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RequestDispatcher

 
Tridib Samanta
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According to servlet spec 2.4:
The forward method of the RequestDispatcher interface may be called by the
calling servlet only when no output has been committed to the client. If output data
exists in the response buffer that has not been committed, the content must be
cleared before the target servlet�s service method is called
.


What should happen if I execute the following code:

out.println(5);
dipatcher.forward(request, response);

where out is PrintWriter and dispatcher is RequestDispatcher.
 
Niranjan Basnayake
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A request cannot be forwarded after the response has been sent to the client.There will be an IllegalStateException
 
Marc Peabody
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I believe that statement was meant for the makers of web containers, not us.

With your code, it is likely that the response will not be committed before the forward is called. In that case, the RequestDispatcher is responsible for clearing the writer's buffer before passing the request/response forward.

Only if you're dangerously curious, read on.

There's also a bit of a catch (for us, not the container makers) here. If the response is committed (meaning something got flushed), then you'd get an IllegalStateException. It's possible that a flush can occur even without explicitly calling flush()!!!

One possibility... PrintWriter (in servlets) can be created with an autoFlush value that flushes the output on every println statement. I doubt if any containers set this to true for PrintWriters (or, if they do, they might be returning a container-specific subclass of PrintWriter that treats that flag differently), but servlet spec doesn't say that they won't.

Also... JspWriter (in JSPs) can be created with an "autoFlush" flag that defaults to true (you can change it with the page directive). According to the JSP spec, the autoFlush here doesn't run on every println() call - instead it flushes only when the buffer's size has been exceeded (the buffer can also be changed with the page directive and the container maker is required to default it to no less than 8kb). If this were your scenario and your code had lots of previous println statements and they overfilled the buffer, the buffer would force a flush. But RequestDispatcher in a JSP breaks MVC principles anyway, so you really should never use it in a JSP.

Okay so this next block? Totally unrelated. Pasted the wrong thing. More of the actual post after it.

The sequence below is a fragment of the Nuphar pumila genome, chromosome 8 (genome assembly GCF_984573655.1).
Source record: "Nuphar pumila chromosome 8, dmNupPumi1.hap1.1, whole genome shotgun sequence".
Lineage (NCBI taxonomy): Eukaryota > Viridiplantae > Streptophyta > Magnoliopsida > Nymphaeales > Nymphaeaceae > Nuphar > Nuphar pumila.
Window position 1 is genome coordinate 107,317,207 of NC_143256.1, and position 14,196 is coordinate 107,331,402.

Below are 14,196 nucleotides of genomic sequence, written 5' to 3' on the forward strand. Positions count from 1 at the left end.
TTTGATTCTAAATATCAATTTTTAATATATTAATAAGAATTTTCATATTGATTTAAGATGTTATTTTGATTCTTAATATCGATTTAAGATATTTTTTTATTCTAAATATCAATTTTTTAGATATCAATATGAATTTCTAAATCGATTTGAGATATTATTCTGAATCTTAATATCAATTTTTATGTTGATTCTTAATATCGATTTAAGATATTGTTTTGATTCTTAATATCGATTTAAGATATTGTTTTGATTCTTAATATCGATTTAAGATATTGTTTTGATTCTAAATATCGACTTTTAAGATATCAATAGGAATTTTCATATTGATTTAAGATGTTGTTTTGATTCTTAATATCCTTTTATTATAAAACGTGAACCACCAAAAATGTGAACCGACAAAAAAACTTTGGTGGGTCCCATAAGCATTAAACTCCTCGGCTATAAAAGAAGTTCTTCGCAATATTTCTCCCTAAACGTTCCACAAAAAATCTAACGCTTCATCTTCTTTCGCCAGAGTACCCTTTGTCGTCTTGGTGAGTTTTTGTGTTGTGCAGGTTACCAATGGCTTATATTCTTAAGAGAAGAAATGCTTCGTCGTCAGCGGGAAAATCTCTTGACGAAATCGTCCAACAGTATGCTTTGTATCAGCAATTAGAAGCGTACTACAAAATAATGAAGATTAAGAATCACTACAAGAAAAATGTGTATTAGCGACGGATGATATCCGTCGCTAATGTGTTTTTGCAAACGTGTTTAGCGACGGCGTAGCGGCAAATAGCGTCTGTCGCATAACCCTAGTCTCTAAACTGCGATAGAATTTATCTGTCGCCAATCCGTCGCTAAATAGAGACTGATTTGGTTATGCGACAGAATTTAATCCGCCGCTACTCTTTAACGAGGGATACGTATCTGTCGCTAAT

Lesson learned: When using RequestDispatcher in the real world make sure it's the first thing run (filters are often a great place for them!). There's no good reason why it shouldn't be. The exam will probably only test you on knowing that the forward method following a flush method will cause an IllegalStateException, so you won't have to worry too much about this gray area of "I didn't call flush is it still ok?"

This response is based on my own research. If anyone sees that I have made a false statement, feel free to correct me.
[ February 28, 2007: Message edited by: Marc Peabody ]
 
Christophe Verré
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If anyone sees that I have made a false statement, feel free to correct me.

Nothing wrong, but to put it simply:
Servlets are the opposite of toilets. Never flush before leaving.
 
Marc Peabody
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Originally posted by Satou kurinosuke:
Servlets are the opposite of toilets. Never flush before leaving.

Thank you for not expanding this analogy to what happens in an autoFlush.
 
Christophe Verré
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oh, I missed that one
 
Niranjan Deshpande
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wow !

even i used to get boggled after seeing such code -

println();
forward();

good analogy -

Servlets are the opposite of toilets. Never flush before leaving.
;-)
 
Tridib Samanta
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Thanks Marc, thanks to everybody for your explanation. So, my understanding is that, if something is there in buffer, the RequestDispatcher will clear it before transfering control to the target. Right?
 
Ali Gohar
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if something is there in buffer, the RequestDispatcher will clear it before transfering control to the target. Right?

Yes, if auto flush is true or buffer size is reached otherwise No
 
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